On the final day of the final special session of the 2016 North Carolina legislature, Governor Pat McCrory signed a bill into law making future Supreme Court elections partisan.
From here on out, candidates for Supreme Court will now have to run as Republicans, Democrats, or another party affiliation, as is the case with candidates for the Court of Appeals.
The Senate passed the bill Thursday afternoon, while the House passed it shortly before the Governor signed it into law on Friday.
For years, both Republicans and Democrats have made clear the Supreme Court candidates their party favors, but as expected, Democrats pretended this was some how a “coup” by Republicans to defraud North Carolinians.
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“I have heard folks on the other side of the aisle be coy about the motivation for being here,” said Rep. Chris Sgro (D-Guilford). “The intent is a partisan coup of the state of North Carolina to overturn the will of the people of this great state. None of us should stand for it.”
It’s rather hilarious that Sgro believes this move will somehow “overturn the will of the people,” considering the fact that the will of the voters was to give the Republicans super majorities in the House and Senate.
Rep. Justin Burr (R-Stanley), however, was quick to point out the facts of the matter, as he held up copies of Democratic Party campaign materials, including handouts and websites, informing voters which judicial candidates were registered Democrats, and therefore, preferred by the state party.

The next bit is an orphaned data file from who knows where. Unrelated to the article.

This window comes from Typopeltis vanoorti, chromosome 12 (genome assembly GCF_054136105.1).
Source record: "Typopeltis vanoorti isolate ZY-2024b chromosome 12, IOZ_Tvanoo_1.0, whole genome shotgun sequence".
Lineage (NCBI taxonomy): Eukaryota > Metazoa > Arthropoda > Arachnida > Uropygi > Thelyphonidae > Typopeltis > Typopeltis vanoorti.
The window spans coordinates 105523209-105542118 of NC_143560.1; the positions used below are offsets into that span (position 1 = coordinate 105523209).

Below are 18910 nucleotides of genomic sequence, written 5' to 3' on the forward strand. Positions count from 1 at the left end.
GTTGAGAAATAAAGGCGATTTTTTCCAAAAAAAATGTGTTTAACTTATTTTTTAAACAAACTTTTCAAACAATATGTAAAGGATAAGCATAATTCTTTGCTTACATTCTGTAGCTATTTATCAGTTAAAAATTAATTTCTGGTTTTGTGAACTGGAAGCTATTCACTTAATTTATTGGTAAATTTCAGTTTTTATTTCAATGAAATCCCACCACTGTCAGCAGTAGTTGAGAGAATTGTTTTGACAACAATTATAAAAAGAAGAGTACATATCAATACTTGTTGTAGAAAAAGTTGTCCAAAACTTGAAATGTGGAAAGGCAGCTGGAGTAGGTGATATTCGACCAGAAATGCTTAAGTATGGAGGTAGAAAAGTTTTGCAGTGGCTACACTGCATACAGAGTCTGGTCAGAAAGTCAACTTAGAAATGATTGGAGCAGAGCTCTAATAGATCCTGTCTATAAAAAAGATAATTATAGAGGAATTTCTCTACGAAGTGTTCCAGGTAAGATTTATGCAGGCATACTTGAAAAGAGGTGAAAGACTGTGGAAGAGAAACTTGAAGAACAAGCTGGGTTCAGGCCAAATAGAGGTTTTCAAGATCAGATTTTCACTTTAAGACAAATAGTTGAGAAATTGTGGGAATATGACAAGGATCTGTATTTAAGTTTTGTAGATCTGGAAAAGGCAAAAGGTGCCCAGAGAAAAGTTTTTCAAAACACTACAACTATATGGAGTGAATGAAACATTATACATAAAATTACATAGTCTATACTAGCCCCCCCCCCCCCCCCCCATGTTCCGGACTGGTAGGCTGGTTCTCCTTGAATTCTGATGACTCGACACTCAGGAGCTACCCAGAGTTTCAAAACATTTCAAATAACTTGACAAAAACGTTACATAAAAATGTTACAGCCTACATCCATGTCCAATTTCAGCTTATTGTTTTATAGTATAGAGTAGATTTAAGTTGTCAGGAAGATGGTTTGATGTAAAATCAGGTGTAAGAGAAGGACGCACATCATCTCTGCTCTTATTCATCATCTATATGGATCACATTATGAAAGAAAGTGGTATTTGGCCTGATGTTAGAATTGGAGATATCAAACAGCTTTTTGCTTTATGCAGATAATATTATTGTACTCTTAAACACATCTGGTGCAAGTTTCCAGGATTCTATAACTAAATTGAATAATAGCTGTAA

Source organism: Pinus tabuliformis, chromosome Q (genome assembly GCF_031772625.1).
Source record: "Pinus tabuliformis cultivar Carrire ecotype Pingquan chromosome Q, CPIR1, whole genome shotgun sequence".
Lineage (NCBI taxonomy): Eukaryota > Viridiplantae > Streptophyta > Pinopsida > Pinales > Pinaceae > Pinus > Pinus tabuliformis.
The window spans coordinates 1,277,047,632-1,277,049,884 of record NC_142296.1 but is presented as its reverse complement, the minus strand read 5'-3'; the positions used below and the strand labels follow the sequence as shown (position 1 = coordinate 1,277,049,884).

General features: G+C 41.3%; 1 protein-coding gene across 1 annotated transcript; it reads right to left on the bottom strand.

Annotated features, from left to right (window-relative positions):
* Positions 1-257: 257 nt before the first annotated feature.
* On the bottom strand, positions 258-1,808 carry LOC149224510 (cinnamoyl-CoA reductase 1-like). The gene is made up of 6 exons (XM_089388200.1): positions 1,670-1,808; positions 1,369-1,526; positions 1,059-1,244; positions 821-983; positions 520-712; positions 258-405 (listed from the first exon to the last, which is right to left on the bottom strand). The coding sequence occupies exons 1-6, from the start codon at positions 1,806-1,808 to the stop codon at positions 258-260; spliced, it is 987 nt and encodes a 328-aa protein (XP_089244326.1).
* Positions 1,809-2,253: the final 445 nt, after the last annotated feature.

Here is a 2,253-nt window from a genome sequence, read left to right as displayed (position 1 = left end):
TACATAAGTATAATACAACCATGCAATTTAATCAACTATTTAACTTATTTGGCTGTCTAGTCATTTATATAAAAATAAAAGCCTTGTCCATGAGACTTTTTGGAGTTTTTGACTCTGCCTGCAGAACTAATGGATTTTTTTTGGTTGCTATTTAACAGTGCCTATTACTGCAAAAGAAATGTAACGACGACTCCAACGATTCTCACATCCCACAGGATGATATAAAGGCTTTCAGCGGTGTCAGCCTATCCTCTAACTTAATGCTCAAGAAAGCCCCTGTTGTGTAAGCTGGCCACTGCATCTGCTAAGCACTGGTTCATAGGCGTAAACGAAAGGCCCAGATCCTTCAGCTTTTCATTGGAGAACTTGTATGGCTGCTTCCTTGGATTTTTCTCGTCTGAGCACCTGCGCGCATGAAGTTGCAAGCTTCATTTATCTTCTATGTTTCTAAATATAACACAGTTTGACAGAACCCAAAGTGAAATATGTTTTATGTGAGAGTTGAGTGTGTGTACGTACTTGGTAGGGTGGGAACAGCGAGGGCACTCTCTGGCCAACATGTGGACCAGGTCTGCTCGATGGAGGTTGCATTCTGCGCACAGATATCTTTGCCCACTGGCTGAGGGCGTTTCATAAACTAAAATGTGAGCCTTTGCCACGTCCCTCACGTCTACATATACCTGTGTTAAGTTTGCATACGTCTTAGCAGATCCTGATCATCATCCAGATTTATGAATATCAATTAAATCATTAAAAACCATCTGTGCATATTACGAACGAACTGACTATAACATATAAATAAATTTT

“It’s not based on who’s the most qualified. It’s based on their political affiliation,” Burr said. “I think this is purely politics from the other side. They know that North Carolina voters tend to elect more conservative, more Republican judges. They trust them.
“By making it clear where [the candidates] stand, it is better for the voters to have all of that information.”
And Burr is absolutely correct in his assessment.
The argument can easily be made that the only reason Justice Bob Edmunds lost his seat to liberal Mike Morgan is because there was no affiliation associated with the candidates, and Democrats went out of their way to disparage and manipulate Edmunds beliefs and positions.
Morgan even gave his victory speech on election night at a party hosted by the Democrat party.
Now, such campaigns will be transparent, and the voters will actually be well informed of what it is these candidates actually believe.
Another issue lending credence to the Republicans argument for partisan elections was brought up during the debate on the House floor by Rep. Bert Jones (R-Rockingham).
Jones noted that far less North Carolinians voted in the non-partisan Supreme Court race than did in the partisan Court of Appeals race.
“Is a person more or less partisan just because their party label is listed on the ballot,” Jones said. “Folks, we’re not kidding anybody.”
The bill signed into law by McCrory on Friday also creates an eight-member board consisting of equal numbers of Republicans and Democrats to replace the State Board of Elections and the Ethics Commission.
Had the legislature not made this change, incoming Governor Roy Cooper would have had the authority to appoint members of the State Board of Elections, which also would have given Democrats a 3-2 majority on the state board.
Overall, the special session was a devastating defeat for radical liberal activists.
But a rousing success for the people of North Carolina.